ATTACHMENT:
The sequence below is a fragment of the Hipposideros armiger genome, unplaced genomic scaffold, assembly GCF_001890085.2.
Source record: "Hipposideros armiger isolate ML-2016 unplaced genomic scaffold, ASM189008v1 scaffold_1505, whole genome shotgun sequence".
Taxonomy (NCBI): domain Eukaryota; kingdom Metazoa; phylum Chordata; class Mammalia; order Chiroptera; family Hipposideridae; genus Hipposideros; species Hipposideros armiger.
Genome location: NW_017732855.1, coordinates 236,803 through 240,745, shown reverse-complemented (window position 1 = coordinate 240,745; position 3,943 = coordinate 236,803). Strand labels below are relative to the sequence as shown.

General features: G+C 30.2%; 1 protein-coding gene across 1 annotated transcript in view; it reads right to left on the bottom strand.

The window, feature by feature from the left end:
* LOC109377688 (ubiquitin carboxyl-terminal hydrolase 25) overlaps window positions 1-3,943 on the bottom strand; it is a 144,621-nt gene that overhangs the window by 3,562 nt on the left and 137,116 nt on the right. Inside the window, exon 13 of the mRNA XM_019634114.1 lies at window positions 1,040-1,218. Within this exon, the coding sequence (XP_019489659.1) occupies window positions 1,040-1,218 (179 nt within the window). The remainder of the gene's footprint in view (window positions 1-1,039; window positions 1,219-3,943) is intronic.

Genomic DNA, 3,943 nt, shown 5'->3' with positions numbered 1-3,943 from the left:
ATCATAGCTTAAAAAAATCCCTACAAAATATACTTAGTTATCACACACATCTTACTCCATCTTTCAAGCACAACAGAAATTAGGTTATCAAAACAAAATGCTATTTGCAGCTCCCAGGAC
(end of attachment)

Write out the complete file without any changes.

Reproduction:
The sequence below is a fragment of the Hipposideros armiger genome, unplaced genomic scaffold, assembly GCF_001890085.2.
Source record: "Hipposideros armiger isolate ML-2016 unplaced genomic scaffold, ASM189008v1 scaffold_1505, whole genome shotgun sequence".
Taxonomy (NCBI): domain Eukaryota; kingdom Metazoa; phylum Chordata; class Mammalia; order Chiroptera; family Hipposideridae; genus Hipposideros; species Hipposideros armiger.
Genome location: NW_017732855.1, coordinates 236,803 through 240,745, shown reverse-complemented (window position 1 = coordinate 240,745; position 3,943 = coordinate 236,803). Strand labels below are relative to the sequence as shown.

General features: G+C 30.2%; 1 protein-coding gene across 1 annotated transcript in view; it reads right to left on the bottom strand.

The window, feature by feature from the left end:
* LOC109377688 (ubiquitin carboxyl-terminal hydrolase 25) overlaps window positions 1-3,943 on the bottom strand; it is a 144,621-nt gene that overhangs the window by 3,562 nt on the left and 137,116 nt on the right. Inside the window, exon 13 of the mRNA XM_019634114.1 lies at window positions 1,040-1,218. Within this exon, the coding sequence (XP_019489659.1) occupies window positions 1,040-1,218 (179 nt within the window). The remainder of the gene's footprint in view (window positions 1-1,039; window positions 1,219-3,943) is intronic.

Genomic DNA, 3,943 nt, shown 5'->3' with positions numbered 1-3,943 from the left:
ATCATAGCTTAAAAAAATCCCTACAAAATATACTTAGTTATCACACACATCTTACTCCATCTTTCAAGCACAACAGAAATTAGGTTATCAAAACAAAATGCTATTTGCAGCTCCCAGGAC